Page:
I think that Crane had a true bohemian horror of respectability, which predisposed him to Cora. He had already come into conflict with the New York police department for defending other prostitutes—and the animosity of the cops made it impossible for Crane to work in New York after that as a journalist. I think he responded to Cora’s basic generosity of soul.
Everything I’ve read about her makes me like her. He probably felt a bit scared of her reckless spending habits and her insatiable appetite for guests and visitors—and indeed there is a brief two-month period when he disappeared in Havana and did not respond to her supplicating letters. But in the end he chose her and she chose him and was buried later as “Cora Crane” though they were never properly married.
You describe Stephen and Elliott as "fearless in battle" and "weary of life." One is riddled with tuberculosis, the other with syphilis. Keeping this in mind, are Elliott and Stephen in fact, a mirror image of each other, perhaps even two sides of the same coin?
I see Elliott as Crane’s “genius,” something like the life force, the spiritual side, and the boy within him—certainly his muse.
How do you think Elliott's syphilis has affected his circumstances in New York? What were you trying to show here? Is his condition perhaps a metaphor for the AIDS crisis?
Theodore Koch, the older man in love with Elliott, believes that he, too, has been infected with syphilis and that the two of them will eventually suffer from the tertiary forms of syphilis, tabbies (withering away of the inner organs) or dementia. Yes, both syphilis and tuberculosis were something like precursors to Aids in the late twentieth century.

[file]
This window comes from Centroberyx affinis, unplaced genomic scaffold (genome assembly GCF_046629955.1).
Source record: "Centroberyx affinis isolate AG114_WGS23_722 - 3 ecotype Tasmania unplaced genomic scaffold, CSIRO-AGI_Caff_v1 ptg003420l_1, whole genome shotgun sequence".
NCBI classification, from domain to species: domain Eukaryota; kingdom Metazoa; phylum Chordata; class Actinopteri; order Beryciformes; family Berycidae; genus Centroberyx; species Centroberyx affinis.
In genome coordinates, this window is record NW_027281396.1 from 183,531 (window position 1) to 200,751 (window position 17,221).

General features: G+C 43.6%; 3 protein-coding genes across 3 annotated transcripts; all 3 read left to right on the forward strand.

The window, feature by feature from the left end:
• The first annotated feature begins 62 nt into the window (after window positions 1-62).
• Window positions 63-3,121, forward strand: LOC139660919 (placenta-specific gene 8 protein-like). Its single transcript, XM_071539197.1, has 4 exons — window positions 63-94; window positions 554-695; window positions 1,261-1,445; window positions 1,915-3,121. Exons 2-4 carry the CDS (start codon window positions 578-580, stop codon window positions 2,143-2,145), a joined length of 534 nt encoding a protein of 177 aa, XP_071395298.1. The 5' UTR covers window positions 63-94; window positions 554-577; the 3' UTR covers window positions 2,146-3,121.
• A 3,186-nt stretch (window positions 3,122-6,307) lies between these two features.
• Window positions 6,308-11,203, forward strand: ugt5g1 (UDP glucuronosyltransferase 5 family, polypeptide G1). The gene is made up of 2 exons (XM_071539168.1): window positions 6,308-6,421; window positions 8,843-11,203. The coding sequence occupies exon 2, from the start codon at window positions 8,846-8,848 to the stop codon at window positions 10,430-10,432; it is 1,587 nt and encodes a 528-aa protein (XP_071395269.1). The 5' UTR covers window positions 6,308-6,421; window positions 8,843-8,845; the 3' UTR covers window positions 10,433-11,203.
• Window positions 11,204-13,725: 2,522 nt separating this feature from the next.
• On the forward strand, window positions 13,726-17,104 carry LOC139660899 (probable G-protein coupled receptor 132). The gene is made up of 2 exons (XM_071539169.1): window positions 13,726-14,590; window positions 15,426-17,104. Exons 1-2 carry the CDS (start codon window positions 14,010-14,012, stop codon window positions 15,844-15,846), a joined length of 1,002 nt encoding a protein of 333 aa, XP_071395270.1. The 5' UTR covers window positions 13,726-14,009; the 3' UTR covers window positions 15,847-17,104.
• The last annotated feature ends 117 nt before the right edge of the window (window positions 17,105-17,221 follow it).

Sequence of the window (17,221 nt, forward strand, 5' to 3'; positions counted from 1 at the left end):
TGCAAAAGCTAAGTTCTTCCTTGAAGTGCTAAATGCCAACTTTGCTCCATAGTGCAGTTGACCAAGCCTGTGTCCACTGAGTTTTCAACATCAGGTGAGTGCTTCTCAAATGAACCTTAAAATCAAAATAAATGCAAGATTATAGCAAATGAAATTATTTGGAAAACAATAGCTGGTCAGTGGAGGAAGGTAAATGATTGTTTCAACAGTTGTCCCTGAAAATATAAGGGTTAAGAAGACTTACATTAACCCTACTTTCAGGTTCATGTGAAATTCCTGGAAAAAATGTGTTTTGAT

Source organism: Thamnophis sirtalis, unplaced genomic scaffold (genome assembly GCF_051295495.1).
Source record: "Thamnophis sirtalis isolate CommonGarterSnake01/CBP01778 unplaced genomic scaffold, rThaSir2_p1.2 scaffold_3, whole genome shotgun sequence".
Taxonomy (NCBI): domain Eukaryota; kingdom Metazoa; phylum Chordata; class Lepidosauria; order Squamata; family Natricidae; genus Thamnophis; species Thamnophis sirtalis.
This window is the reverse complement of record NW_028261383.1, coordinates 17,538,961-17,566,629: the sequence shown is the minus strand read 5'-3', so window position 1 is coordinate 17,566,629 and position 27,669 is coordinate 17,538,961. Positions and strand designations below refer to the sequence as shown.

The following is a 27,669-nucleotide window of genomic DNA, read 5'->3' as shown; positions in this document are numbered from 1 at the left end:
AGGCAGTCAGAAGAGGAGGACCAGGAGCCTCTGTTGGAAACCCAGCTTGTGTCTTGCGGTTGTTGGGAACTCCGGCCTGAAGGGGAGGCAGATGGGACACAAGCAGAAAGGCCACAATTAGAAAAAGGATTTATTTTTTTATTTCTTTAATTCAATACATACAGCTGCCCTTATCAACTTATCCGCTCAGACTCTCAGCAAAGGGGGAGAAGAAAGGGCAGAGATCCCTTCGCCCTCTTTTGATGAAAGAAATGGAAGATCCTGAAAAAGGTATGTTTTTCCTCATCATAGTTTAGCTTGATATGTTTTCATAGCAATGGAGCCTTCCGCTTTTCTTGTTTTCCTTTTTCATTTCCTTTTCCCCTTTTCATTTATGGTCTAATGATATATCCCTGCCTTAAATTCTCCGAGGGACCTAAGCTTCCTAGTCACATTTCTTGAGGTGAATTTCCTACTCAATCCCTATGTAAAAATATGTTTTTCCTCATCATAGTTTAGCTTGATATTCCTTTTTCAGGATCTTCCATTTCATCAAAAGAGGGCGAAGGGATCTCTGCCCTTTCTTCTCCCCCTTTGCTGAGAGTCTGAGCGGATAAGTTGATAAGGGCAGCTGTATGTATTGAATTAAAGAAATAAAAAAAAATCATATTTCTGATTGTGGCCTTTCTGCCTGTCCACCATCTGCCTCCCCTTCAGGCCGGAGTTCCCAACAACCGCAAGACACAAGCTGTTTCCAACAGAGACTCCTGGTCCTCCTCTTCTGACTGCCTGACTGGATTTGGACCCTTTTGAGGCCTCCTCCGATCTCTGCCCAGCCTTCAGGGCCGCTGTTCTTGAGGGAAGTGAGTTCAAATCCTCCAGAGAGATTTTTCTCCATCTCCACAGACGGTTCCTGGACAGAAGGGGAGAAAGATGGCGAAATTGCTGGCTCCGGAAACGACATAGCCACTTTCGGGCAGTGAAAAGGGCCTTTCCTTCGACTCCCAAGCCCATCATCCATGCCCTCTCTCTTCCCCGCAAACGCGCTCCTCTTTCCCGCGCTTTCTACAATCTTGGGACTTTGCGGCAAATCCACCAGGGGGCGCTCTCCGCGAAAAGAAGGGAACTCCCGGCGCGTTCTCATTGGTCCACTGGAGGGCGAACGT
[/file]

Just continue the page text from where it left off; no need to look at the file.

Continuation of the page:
Love and loyalty - or lack thereof - are themes that weave throughout. There's Cora's palpable love for Stephen, and also Theodore's obsessive love and sexual attraction for Elliott. What part do you think love plays in the characters' interactions with each other?
There is “esteem love” (so dear to Corneiille) between Theodore and Christine and Theodore and his children and “passion love” between Theodore and Elliott. Cora and Crane have a higher form of love, which combines both passion and esteem.
Death and decay also seem to echo throughout, especially in regard to Crane's debilitating illness and also Elliott's gradual decline from syphilis. But there's also the need to defend Elliott's youth and beauty. In this respect, what do you think is the significance of Theodore's insistence in having Elliott's features preserved in the marble boy?
I suppose a work of art—even a bad one like Piccirilli’s statue of Elliott—is always a struggle against oblivion, even as my novel could be counted as just such a rocket to escape the gravitational pull of time. Of course I was very influenced as a boy by Hawthorne’s The Marble Faun and other Hawthorne tales such as “Rappacini’s Daughter.” The actual way of fabricating the statue was inspired by a visit I made years ago to Canova’s studio in Italy.